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Inflation, bond rates and cycles

It is almost a year since the Fed last raised interest rates and signalled a neutral bias to rates. During this period, bond rates have been broadly range-bound, with fluctuations backwards and forwards with data points on the progress of taming inflation. Equity markets have been on a tear since the “Powell Pivot” in October last year.   Within this, over the past six months, market expectations of the timing of the first US rate cut have been gradually pushed out from early 2024 (and six cuts this year) to late this year or maybe not till 2025 whilst long run bond rates remain relatively stable between 4.0-4.5%.


Source: Refinitiv Eikon

 

From Infradebt’s perspective, one of the surprises of 2023-24 is that the Fed has raised interest rates by more than 5% over 2022 and the first half of 2023, and there is seemingly so little pain to show for it.

 

One theory on why both US inflation and economic growth have been stronger than you might expect is due to the hyper financialisation of the US equity markets. That is, rather than the stock market following the economy, the endogeneity is the other way around, and financial markets lead the economy. This phenomenon has been coined the theory of reflexivity and is a school of thought advocated by George Soros.

 

The theory is that investor perceptions can drive economic fundamentals in a self-fulfilling feedback loop.  This feedback loop can be both on the positive and negative side. At the moment, the prospect of easing monetary policy is pushing equity markets higher and causing a positive wealth effect, stoking economic growth and inflation, which delays the path of rate cuts.

 

Applying this logic to the macro environment of the past year we can interpret the market tea leaves as the following. The late 2023 Fed pivot to neutral prevented a recession and sees the US economy continue to outperform through the first half of 2024. Investors interpreted the Powell Pivot as a signal to bid stock prices up on expectation of declining discount rates. This in turn creates a positive wealth effect through the economy stimulating demand. Inflation then overshoots expectations, and the bond market gets twitchy.

 

What does this mean for investors? We are probably in a short-term equilibrium where the economy is slowing and inflation is getting under control. Equity markets will rally and give growth another boost. If inflation surprises on the upside and cuts continue to get delayed, we will see stock prices fall which may hurt the actual economy. This delicate balancing act could go on for a while with the ultimate goal of the Fed to engineer a soft landing – that is get inflation under control without causing a recession (and a steady unwinding of zero rate induced asset bubbles rather than an immediate unwind).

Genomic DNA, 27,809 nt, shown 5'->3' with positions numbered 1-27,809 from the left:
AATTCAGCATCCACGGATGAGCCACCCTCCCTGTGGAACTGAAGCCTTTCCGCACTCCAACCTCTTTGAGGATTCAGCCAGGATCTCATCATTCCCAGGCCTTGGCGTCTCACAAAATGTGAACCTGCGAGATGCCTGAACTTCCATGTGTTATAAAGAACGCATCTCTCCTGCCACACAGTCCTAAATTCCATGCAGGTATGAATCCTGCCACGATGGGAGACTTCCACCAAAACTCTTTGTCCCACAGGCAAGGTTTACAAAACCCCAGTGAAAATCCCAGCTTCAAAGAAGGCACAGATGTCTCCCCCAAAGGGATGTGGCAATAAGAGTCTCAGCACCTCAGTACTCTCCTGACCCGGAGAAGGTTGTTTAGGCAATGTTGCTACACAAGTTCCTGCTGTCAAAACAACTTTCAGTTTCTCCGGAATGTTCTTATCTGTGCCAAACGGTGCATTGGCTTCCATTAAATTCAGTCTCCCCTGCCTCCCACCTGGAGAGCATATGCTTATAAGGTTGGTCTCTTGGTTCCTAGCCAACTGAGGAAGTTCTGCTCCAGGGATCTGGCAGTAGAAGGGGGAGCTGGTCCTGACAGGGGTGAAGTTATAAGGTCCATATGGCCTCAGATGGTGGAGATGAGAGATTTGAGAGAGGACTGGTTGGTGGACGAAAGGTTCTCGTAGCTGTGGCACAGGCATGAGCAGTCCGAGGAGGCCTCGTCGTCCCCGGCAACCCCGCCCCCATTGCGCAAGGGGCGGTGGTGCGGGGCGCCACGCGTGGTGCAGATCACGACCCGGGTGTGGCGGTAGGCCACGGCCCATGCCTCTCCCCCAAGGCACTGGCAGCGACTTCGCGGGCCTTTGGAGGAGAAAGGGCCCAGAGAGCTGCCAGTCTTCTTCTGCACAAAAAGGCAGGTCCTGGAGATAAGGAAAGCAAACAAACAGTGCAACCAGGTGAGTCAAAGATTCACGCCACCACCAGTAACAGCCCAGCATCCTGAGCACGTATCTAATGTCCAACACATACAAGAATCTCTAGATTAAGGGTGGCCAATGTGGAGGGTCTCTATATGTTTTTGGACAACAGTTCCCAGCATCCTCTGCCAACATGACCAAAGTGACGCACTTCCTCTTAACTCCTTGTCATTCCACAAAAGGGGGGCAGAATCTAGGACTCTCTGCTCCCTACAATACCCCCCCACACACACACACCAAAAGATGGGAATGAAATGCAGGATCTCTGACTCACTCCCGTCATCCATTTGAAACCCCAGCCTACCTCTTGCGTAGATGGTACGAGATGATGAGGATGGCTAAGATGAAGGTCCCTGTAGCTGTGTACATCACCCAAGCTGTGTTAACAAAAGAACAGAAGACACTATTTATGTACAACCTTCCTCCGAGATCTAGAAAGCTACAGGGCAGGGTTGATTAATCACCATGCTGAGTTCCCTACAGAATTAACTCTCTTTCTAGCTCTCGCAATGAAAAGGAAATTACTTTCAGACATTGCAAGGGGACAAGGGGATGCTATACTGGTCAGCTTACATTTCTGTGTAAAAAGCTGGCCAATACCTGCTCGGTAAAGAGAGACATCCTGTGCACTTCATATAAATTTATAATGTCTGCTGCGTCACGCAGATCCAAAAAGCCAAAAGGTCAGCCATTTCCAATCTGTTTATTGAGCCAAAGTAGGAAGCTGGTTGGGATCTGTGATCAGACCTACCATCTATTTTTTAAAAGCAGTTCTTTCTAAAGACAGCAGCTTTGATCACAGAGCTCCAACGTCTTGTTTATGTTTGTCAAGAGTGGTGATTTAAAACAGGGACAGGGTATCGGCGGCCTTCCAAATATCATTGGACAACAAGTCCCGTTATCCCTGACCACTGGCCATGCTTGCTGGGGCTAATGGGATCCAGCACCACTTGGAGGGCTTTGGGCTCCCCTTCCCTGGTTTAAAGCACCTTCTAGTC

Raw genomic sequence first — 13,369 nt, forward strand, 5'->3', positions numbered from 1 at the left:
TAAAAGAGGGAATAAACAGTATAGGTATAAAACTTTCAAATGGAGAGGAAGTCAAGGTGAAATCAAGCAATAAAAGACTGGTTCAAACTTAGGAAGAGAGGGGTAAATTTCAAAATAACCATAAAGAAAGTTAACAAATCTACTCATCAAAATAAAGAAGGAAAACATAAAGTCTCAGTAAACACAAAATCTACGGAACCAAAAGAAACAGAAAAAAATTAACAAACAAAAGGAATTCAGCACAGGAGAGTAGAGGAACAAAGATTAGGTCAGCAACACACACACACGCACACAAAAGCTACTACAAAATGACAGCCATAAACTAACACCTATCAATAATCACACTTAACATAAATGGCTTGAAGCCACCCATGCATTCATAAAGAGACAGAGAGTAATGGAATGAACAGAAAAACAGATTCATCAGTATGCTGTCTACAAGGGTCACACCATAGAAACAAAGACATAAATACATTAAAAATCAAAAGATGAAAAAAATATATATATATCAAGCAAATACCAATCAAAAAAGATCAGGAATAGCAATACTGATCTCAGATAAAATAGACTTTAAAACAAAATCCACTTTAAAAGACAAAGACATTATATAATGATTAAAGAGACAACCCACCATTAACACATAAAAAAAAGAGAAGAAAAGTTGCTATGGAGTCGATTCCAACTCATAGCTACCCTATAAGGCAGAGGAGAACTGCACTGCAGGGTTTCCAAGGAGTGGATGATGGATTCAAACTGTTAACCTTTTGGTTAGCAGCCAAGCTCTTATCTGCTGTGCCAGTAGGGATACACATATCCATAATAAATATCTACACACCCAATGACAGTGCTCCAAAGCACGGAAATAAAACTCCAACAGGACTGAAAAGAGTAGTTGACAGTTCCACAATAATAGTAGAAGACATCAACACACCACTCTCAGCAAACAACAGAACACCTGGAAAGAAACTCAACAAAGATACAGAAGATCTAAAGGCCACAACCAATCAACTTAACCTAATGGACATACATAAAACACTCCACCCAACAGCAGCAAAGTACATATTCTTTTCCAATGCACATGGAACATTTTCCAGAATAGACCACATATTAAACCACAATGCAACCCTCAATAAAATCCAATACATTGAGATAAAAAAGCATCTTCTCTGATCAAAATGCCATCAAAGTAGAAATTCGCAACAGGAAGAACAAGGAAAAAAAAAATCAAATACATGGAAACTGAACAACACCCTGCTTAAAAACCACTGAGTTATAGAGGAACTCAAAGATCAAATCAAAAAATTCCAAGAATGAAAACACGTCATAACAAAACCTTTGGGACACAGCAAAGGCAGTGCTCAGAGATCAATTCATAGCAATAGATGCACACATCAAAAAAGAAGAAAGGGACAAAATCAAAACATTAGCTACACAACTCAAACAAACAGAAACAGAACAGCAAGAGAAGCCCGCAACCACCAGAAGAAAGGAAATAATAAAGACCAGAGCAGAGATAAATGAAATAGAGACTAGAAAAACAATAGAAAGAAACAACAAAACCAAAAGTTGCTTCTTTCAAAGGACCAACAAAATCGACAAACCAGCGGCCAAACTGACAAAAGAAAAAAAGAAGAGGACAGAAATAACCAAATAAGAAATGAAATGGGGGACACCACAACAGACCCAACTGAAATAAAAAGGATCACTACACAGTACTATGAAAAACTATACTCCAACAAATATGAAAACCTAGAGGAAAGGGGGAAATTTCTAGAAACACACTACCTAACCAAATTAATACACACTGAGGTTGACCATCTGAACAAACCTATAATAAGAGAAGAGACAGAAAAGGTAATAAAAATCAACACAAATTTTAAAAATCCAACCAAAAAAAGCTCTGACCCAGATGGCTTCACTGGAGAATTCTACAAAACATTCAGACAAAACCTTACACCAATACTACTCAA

While every tightening cycle is different, history has shown that rising rate cycles don’t necessarily lead to an immediate stock market correction or recession. Since the 1990s the average length between the initial rate increase and the start of a bear market has been 3.5 years and for a recession the average time is 4.1 years. The current rate rise cycle started in March 2022 and based on previous cycles we could be looking at the bear market or recession in 2025 or 2026.

 

So what is the path of inflation and rates from here?   There are basically three options:

 

  1. The Fed pulls off the ultimate soft landing, with inflation slowing and rates coming down, but no actual recession.   It is possible, but history suggests this is rare. 


The other two options are:

2. the Fed wins on inflation but loses on growth;   or

3.       the Fed wins on growth but loses on inflation

 

If the Fed loses on growth the economy goes into a recession and unemployment rises. Increased unemployment takes heat out of the labour market and wage growth collapses to pre-covid norms. The key issue for equity markets – is that cyclical and consumer stocks exposed to unemployment would get hit by earnings downgrades.  A less bullish equity market environment would see CEOs switch from growth to cost cutting, and this would reinforce the slowdown.  Interest rate sensitive parts of the market would benefit from lower rates.  The trick would be to find stocks whose earnings hold up in a downturn and also are long-duration and so benefit from lower rates. Energy and commodity prices would fall - as a recession hits underlying demand.

 

If the Fed wins on growth but loses on inflation, then inflation never gets back to 2% and at some point, post the US election, there is a realisation that inflation continues running at 3-4% and rates just aren’t high enough to bring it under control.  In this scenario, bond markets definitely (and equity markets probably) would crap themselves (a technical market term).   At 4.2% the 10-year bond rate does not make sense if market participants thought inflation was going to be 3-4% long-term.  The Fed would either need to launch a second hiking cycle or the bond market would do it anyway.   This would be in an environment of incredibly high government spending (both Biden and Trump are big spenders) and could easily be the US’s Liz Truss moment.

 

The challenge for investors is to stop focusing on the very short term (i.e., this month’s CPI print and the market reaction to that) but instead to take a longer-term view and, in particular, to try and judge what the world will look like in 2025 and beyond.

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